Indian shares were down almost 10% through September, with a slightly better performance than China on the MSCI Index, as Prime Minister Modi paralleled President Xi’s US state visit with his own East and West Coast trips to more sober audiences a year into office. Silicon Valley investors, while turning out in large crowds, decried administrative and tax confusion while New York fund managers complained about monetary policy and market access.
The ruling BJP party swept the lower house but lacks an upper chamber majority, and recent state elections suggest a continued divide after proposed land acquisition and national tax legislation were stymied. Finance Minister Jaitley argues that states under their own power can modernize property rules to clarify ownership and promote infrastructure, but poorer states in particular have other basic priorities and are unwilling to alienate rural populations.
Modi intends to reintroduce the bill for a countrywide goods and services levy needed for simplification, and to recover revenue lost from progressive corporate income tax roll-back. However, the IMF warns that the consolidated fiscal deficit will stay at 7% of GDP this year and next, and that even if passed the regime may not be fully operational until end-decade.
Before the Prime Minister’s US voyage, Minister Jaitley also raised investor hackles by urging the central bank to slash rates as consumer price inflation dropped below 4%. He claimed that energy and food costs were “under control,” with the latter hardly affected by the bad monsoon season, but the comments seemed to undermine monetary authority independence at the same time the government may have tried to seal influence with new RBI board composition rules.
Ministry officials have also clashed with securities regulators over a planned $1 billion IPO for the Bombay bourse, which has tried to keep competitive and technological pace with the fully-automated National Stock Exchange which dominates trading. The Deutsche Borse has 5% ownership and the flotation plan was designed to lift foreign access to 15% to improve governance and performance. The market overseer SEBI supports the idea, but delays have persisted since 2012.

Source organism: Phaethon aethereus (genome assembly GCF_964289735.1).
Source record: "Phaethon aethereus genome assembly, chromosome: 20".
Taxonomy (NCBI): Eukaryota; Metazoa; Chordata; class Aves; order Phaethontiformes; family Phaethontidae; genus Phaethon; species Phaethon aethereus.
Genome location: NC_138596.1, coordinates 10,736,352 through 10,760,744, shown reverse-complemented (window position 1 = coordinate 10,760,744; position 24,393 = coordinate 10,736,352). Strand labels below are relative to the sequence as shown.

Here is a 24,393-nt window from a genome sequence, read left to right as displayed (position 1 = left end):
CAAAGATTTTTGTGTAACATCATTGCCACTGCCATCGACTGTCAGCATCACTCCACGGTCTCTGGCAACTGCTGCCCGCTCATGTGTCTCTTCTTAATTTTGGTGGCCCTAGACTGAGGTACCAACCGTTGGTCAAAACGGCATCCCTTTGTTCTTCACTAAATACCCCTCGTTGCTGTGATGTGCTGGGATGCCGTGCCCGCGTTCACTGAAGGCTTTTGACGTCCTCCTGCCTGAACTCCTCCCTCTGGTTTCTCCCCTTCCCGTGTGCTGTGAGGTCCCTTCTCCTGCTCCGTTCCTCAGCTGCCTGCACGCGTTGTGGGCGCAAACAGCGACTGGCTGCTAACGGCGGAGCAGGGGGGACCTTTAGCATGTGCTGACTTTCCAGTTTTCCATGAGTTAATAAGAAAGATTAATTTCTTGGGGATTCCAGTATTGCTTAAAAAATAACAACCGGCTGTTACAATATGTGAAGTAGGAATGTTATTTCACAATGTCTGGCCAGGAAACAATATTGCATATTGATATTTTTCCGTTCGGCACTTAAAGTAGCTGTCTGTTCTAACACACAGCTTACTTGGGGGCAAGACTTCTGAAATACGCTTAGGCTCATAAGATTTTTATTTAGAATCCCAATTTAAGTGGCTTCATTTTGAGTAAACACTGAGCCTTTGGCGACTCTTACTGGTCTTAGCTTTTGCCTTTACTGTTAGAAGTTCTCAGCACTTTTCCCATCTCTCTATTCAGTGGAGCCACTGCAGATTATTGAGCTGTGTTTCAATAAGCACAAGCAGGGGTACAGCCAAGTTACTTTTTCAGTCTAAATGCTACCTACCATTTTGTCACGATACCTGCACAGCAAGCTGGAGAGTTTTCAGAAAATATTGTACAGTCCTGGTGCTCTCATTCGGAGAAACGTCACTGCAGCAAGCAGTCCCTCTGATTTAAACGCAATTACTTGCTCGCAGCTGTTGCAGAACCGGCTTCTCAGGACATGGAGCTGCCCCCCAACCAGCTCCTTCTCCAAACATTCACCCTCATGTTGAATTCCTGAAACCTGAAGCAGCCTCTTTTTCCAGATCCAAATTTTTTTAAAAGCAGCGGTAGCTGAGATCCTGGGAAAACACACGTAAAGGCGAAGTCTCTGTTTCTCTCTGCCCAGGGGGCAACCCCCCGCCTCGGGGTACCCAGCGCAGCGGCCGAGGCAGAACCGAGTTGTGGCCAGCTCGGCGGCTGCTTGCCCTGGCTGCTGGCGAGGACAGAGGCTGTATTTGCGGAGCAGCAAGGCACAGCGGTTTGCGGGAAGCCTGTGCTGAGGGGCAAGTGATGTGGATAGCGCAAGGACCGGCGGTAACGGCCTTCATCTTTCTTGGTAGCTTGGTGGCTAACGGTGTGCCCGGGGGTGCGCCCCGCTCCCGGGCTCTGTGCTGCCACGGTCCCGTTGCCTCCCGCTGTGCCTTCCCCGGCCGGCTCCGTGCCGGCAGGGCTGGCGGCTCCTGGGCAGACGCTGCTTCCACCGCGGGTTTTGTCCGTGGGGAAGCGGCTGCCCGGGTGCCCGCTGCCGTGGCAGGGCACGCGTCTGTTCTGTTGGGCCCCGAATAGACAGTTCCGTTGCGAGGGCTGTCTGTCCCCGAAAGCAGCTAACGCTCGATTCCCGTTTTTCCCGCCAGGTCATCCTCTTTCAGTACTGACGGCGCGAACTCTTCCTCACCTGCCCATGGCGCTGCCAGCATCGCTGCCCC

Internal Modi Administration battles have also been fought over expanding the $30 billion international quota for local bond purchase. Central bank head Rajan signaled relaxation to spur inflows when India was considered a charter member of the “fragile five” in 2013, and a shift could pave the way for entry into JP Morgan’s benchmark global emerging market index.
Since then, the current account deficit has fallen to minimal proportions, with the rupee stabilizing, and portfolio investment change lost momentum. The government refused to lift the ceiling and attempted to steer buyers to tax-free infrastructure bonds, although comparable equity limits were eliminated a decade ago. It finally relented in late September with a timetable to allow up to 5% control of the amount outstanding by 2018, equivalent to another $20 billion.
On state bank rehabilitation and recapitalization, the formula has been even more tentative, despite widespread recognition that reforms there will help unlock Modi’s broader economic vision. Public control will be maintained although 15% of loans are currently troubled, and a pledged budget infusion of $10 billion over the next four years is less than half the sum needed to meet Basel III global standards, according to the country’s top ratings agency.
The financial sector push thus far has concentrated on “inclusion” for the poor to open savings accounts, but such laudable initiatives have yet to be met with equally commendable core policy and system moves with India’s stubborn split narrative.
Gary N. Kleiman is an emerging markets specialist who runs Kleiman International in Washington, D.C.
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